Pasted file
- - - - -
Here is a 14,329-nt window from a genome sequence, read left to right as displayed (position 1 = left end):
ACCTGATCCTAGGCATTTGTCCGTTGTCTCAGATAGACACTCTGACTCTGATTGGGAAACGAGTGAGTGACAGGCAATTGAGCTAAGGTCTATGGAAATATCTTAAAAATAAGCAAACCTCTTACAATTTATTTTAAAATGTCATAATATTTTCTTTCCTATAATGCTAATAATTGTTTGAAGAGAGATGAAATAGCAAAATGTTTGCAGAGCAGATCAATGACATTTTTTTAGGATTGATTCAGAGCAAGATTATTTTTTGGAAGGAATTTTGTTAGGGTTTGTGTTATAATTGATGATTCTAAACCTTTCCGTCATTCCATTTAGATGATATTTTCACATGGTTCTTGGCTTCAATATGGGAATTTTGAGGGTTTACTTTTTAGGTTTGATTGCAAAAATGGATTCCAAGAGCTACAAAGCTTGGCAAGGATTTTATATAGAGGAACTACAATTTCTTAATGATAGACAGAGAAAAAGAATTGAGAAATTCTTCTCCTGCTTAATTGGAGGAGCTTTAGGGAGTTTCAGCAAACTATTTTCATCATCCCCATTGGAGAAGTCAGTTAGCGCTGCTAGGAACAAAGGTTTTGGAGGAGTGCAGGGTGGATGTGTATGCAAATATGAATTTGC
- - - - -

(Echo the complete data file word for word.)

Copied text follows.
Here is a 14,329-nt window from a genome sequence, read left to right as displayed (position 1 = left end):
ACCTGATCCTAGGCATTTGTCCGTTGTCTCAGATAGACACTCTGACTCTGATTGGGAAACGAGTGAGTGACAGGCAATTGAGCTAAGGTCTATGGAAATATCTTAAAAATAAGCAAACCTCTTACAATTTATTTTAAAATGTCATAATATTTTCTTTCCTATAATGCTAATAATTGTTTGAAGAGAGATGAAATAGCAAAATGTTTGCAGAGCAGATCAATGACATTTTTTTAGGATTGATTCAGAGCAAGATTATTTTTTGGAAGGAATTTTGTTAGGGTTTGTGTTATAATTGATGATTCTAAACCTTTCCGTCATTCCATTTAGATGATATTTTCACATGGTTCTTGGCTTCAATATGGGAATTTTGAGGGTTTACTTTTTAGGTTTGATTGCAAAAATGGATTCCAAGAGCTACAAAGCTTGGCAAGGATTTTATATAGAGGAACTACAATTTCTTAATGATAGACAGAGAAAAAGAATTGAGAAATTCTTCTCCTGCTTAATTGGAGGAGCTTTAGGGAGTTTCAGCAAACTATTTTCATCATCCCCATTGGAGAAGTCAGTTAGCGCTGCTAGGAACAAAGGTTTTGGAGGAGTGCAGGGTGGATGTGTATGCAAATATGAATTTGC